One of the great tragedies (among many) of the poaching crisis in Africa is the number of orphan young elephants. If a young elephant is separated from their mother before two years of age, they have a high risk of dying. In Zambia there exists the Elephant Orphanage Project (EOP)which is one of only two official orphanages in all of Africa.
The young elephants at the project range in age from four months to three years and they live on a tiny seven acres of land. The orphanage provides security and also feeds them formula every three hours around the clock. Without the special milk formula, they have no chance of surviving. In fact, regular cow's milk will kill them.
National Geographic reports:
When an elephant arrives at the nursery, it is given a name, often based on the circumstances of its rescue. Musolole, for example, was a five-month old when poachers shot his mother in 2011.
Officers from the Zambian Wildlife Authority (ZAWA)—the wildlife resources arm of the Zambian government—heard the gunshot. They found the poachers as they were hacking the tusks out of the mother’s face, her calf standing nearby.
Gunfire was exchanged, and two ZAWA officers ultimately died; one of them was named Musolole.
“It was a traumatic case,” Murton says. “We didn’t understand the full story until we got there. We just had a phone call saying, ‘Look there’s a tiny elephant—you need to go to this location and pick it up.’ And when we got there, [the officers] were emotional because two of their colleagues were shot dead. But they also had managed to rescue this baby elephant.”
The officers asked Murton to name him Musolole. “There was so much pressure that this young elephant didn’t die on us,” Murton says. “Everyone was seeing him as a symbol of hope.” Today, Musolole is a sociable and healthy two-year old.
When EOP was launched, rescuers brought in two orphans a year. Now, Murton says, the organization receives six to seven calls annually. She attributes this swell to the surge in poaching, from which “Zambia is no exception.”
But she also thinks there is increasing awareness about EOP. First, the nursery gives free, daily talks about the project and the elephants. Also, EOP has a weekly presence on a rural community radio show.
Murton believes this show was instrumental in the rescue of the most recent elephant, a four-month old named Nkala. “The community, as soon as they found him, phoned ZAWA and said, ‘Send up the elephant orphanage, we’ve heard about them on the radio!’ And that was great, the fact that the community—rather than eating Nkala or leaving him [to die]—knew there was a place that he could go.”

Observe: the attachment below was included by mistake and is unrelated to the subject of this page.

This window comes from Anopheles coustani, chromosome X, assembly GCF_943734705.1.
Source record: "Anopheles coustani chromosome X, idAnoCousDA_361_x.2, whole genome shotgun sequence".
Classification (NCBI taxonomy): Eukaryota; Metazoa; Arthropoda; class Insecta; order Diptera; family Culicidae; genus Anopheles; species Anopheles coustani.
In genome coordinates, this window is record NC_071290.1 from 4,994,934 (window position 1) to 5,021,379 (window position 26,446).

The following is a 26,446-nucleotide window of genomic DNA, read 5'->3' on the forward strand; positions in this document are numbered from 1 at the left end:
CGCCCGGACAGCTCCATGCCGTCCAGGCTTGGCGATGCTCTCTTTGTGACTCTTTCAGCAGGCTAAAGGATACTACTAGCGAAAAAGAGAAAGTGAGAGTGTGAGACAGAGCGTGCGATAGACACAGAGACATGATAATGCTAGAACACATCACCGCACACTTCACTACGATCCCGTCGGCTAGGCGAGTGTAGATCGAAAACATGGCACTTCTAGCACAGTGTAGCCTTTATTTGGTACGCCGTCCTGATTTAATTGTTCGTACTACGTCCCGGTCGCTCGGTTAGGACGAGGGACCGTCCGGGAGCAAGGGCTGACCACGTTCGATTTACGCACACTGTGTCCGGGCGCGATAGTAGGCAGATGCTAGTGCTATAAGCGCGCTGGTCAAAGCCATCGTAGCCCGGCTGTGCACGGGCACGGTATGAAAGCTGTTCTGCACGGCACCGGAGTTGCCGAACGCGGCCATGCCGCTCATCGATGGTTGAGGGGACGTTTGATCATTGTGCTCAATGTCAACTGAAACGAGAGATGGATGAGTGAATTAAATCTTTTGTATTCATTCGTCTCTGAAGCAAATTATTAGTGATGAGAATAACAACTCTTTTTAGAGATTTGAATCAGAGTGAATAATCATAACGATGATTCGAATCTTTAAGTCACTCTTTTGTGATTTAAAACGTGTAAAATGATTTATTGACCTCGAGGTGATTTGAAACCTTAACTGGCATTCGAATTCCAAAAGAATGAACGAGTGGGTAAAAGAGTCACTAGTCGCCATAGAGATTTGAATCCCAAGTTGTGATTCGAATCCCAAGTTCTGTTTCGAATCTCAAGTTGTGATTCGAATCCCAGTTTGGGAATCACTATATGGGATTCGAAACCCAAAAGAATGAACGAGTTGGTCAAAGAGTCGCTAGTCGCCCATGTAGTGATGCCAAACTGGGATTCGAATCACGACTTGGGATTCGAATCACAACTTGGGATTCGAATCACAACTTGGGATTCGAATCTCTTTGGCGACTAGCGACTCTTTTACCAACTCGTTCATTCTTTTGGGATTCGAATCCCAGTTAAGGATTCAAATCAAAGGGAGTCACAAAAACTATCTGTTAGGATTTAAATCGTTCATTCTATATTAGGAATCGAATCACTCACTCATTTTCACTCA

Nkala has been at EOP for more than a month now. A tiny thing, he’s inquisitive and confident, but hasn’t fully integrated with the herd.
“He’s still going through a bit of a depression,” Murton says, stroking him. “He’s lost his family, and he’s not entirely bonded with these other elephants yet. He’s probably very sad. It can take a long time.”
Eventually, Musolole, Nkala, and the other orphans will be transferred to a “release” site in Kafue National Park.
“We chose Kafue as the release area because it has one of the most intact wild elephant populations in Zambia,” says Sport Beattie, CEO of Game Rangers International (GRI), the nonprofit parent organization of EOP. “We estimate about 5,000 elephant are roaming freely in the park.”
Like many parks in Africa, Kafue has had a tragic history of poaching, and when elephants were being slaughtered on a daily basis, the survivors hid in an area called the Ngoma Forest: “They would hide in there and then venture out to feed and drink water, then go back,” Beattie says. “The forest was their sanctuary. Although the park is much better protected now, they maintain that habit today.”
Beattie therefore built the orphan release site, called Camp Phoenix, on the edge of Ngoma, “so when the wild elephants and the orphans drink at nearby water, the interaction is maximized. That will hopefully encourage the orphans to remember that they are, in fact, elephants. As the whole idea of this project is to get them back into the wild, to join up with the wild herds, continue breeding, and repopulate again in Kafue.”